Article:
The Adventures of Tom Sawyer
by Mark Twain
The Adventures of Tom Sawyer Visions of America Quotes
How we cite our quotes: Citations follow this format: (Chapter.Paragraph)
"You don't know me. Least you don't know all about that thing. 'Tain't robbery altogether -- it's revenge!" and a wicked light flamed in his eyes. "I'll need your help in it. When it's finished -- then Texas. Go home to your Nance and your kids, and stand by till you hear from me." (26.78)
Tom Sawyer is set at a time when Texas was considered wild and unsettled, a perfect place for hiding from the law.
When [Becky] pleaded grace for the mighty lie which Tom had told in order to shift that whipping from her shoulders to his own, the Judge said with a fine outburst that it was a noble, a generous, a magnanimous lie -- a lie that was worthy to hold up its head and march down through history breast to breast with George Washington's lauded Truth about the hatchet! (35.3)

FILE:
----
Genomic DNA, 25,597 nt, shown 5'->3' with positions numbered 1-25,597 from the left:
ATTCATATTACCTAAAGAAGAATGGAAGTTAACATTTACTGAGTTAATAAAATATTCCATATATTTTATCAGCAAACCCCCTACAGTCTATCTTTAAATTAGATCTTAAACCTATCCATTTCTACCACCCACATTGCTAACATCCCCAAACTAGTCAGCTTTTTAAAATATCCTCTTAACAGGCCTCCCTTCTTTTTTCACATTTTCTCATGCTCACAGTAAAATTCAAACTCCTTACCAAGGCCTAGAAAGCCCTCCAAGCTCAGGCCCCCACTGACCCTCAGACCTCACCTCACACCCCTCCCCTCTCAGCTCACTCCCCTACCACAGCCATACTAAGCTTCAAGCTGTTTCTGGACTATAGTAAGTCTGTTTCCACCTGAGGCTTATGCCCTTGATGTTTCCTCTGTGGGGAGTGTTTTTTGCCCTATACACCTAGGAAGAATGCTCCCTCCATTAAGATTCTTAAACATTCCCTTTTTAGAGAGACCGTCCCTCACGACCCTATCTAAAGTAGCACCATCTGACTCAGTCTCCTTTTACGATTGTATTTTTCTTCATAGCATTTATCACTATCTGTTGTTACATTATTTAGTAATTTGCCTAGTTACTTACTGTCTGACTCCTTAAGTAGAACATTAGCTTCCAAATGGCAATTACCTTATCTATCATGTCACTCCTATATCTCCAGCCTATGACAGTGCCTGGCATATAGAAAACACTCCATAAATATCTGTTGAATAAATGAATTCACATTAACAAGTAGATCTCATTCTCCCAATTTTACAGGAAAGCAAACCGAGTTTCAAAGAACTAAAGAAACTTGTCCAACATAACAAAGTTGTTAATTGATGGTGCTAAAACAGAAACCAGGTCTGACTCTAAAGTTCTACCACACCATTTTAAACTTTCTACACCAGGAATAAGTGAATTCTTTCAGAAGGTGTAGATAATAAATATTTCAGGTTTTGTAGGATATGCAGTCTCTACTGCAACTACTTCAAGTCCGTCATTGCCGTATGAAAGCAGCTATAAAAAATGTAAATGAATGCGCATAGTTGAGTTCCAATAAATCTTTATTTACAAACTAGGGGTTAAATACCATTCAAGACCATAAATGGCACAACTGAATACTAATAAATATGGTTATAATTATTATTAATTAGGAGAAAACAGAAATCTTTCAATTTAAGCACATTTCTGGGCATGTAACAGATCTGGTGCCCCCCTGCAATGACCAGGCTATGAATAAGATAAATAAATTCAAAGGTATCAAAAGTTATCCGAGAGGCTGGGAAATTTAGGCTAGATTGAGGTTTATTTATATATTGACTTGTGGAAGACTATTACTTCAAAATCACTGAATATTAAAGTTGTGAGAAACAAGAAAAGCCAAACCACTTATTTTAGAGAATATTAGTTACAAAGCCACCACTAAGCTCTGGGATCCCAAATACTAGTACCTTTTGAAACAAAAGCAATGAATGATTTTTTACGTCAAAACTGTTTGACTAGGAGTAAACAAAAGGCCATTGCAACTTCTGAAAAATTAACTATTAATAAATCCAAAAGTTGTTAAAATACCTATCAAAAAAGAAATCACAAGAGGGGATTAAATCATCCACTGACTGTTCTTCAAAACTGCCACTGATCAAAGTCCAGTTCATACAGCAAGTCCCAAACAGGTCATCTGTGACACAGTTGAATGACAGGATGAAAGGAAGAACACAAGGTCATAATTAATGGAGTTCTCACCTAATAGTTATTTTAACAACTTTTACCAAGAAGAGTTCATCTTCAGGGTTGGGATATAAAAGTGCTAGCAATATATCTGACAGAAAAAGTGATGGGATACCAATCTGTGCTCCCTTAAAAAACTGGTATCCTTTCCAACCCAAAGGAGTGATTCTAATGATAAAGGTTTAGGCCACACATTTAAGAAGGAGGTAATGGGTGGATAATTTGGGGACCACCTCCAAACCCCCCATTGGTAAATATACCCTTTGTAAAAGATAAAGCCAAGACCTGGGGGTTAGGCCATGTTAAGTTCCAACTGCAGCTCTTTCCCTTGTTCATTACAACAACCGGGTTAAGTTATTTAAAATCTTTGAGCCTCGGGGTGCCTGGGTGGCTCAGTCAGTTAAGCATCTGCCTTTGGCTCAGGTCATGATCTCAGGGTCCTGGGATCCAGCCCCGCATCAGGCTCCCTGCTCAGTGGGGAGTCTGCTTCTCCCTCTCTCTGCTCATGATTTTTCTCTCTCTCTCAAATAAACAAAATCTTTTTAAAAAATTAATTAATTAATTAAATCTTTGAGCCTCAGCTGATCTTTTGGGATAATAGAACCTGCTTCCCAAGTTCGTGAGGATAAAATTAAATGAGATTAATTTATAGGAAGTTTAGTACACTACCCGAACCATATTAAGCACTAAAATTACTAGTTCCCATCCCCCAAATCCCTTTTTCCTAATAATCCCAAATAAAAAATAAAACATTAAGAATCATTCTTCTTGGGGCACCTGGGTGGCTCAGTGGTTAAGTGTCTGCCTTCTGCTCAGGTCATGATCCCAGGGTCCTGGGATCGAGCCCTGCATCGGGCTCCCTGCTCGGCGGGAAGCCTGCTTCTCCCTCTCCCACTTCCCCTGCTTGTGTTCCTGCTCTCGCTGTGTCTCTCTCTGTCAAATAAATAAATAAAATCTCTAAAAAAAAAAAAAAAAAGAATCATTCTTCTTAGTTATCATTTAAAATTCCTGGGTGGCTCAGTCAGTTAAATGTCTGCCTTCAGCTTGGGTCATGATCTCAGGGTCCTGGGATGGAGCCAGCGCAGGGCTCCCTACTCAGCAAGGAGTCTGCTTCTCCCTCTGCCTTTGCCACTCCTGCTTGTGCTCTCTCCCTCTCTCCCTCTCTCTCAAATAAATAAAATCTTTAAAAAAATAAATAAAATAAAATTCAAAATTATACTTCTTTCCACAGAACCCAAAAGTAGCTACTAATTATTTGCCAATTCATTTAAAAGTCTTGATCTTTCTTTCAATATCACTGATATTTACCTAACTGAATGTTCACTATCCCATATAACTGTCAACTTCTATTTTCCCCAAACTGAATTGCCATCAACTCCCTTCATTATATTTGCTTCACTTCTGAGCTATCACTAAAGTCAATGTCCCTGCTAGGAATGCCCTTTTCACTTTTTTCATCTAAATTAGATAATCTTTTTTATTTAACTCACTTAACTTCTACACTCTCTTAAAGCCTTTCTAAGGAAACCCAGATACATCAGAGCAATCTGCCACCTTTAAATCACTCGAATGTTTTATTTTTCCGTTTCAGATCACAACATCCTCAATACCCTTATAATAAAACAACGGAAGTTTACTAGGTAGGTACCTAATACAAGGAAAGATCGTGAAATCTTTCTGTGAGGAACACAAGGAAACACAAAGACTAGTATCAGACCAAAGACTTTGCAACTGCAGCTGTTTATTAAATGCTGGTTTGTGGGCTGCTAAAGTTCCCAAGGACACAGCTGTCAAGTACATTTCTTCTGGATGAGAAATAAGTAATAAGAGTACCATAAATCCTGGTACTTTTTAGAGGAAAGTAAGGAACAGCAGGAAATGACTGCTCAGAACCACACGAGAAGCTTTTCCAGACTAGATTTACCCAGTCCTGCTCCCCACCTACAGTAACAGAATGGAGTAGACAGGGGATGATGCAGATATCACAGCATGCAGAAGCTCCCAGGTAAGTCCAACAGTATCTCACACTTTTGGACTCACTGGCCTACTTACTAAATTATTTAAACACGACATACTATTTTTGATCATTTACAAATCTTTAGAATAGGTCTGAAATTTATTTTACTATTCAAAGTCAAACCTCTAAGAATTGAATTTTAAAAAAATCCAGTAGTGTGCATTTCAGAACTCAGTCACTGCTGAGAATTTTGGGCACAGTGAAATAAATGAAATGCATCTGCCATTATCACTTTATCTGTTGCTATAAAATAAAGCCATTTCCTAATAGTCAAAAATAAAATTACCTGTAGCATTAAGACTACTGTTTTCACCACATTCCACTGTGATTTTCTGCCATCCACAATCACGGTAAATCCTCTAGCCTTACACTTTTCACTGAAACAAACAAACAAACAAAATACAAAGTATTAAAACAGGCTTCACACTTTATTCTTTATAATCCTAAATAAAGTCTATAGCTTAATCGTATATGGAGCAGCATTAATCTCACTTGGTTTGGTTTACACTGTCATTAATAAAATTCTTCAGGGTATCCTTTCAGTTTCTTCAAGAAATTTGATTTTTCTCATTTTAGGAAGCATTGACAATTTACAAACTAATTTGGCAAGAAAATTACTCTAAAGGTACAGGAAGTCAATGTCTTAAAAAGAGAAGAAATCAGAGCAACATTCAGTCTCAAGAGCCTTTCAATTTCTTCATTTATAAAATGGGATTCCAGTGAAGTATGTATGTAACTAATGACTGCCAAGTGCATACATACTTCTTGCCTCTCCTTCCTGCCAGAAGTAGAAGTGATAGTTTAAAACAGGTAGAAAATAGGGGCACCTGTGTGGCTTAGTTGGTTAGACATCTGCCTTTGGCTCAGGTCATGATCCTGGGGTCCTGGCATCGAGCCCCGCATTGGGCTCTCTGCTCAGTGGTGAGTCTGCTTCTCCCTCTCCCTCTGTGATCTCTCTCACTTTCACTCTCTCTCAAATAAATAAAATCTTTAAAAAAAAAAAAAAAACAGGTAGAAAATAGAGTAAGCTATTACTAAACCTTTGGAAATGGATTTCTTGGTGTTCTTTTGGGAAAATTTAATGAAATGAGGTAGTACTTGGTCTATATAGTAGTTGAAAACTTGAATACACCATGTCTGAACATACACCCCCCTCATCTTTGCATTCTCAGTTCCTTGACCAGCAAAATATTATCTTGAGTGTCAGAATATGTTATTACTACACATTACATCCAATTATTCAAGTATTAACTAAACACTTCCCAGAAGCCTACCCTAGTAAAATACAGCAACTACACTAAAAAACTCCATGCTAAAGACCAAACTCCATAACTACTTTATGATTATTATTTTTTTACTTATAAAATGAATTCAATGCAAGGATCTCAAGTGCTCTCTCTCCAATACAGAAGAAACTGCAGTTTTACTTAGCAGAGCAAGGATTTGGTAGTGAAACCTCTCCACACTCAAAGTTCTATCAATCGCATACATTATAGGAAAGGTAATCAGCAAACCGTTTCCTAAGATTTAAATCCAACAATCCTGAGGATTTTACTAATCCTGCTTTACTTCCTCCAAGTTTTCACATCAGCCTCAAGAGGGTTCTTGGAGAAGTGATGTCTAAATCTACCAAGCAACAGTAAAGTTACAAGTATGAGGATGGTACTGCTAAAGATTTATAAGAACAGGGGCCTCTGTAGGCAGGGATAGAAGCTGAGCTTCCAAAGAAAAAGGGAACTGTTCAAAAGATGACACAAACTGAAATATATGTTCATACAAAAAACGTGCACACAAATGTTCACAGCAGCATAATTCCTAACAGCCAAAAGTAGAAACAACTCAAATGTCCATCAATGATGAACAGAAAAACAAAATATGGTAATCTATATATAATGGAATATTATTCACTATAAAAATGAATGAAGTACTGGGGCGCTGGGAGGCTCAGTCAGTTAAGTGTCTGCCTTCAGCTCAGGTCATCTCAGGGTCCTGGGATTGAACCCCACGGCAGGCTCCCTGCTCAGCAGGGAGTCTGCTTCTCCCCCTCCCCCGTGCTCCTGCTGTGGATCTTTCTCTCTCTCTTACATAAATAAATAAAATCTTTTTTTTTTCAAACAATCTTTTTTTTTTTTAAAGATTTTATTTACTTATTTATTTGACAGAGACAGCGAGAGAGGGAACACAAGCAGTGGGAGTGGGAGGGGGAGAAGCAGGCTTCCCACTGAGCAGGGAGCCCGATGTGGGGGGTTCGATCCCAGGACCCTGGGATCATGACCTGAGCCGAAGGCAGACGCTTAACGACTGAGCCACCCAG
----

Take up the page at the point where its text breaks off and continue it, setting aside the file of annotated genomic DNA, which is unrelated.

By the end of the book, Tom has attained the status of an American hero, at least in the eyes of Judge Thatcher.
The widder eats by a bell; she goes to bed by a bell; she gits up by a bell -- everything's so awful reg'lar a body can't stand it."
"Well, everybody does that way, Huck." (35.7-8)
The Widow's regimen, and, most especially, Tom's defense of it, seems curiously at odds with the vision of boyhood, of specifically American boyhood, that Tom has come to represent.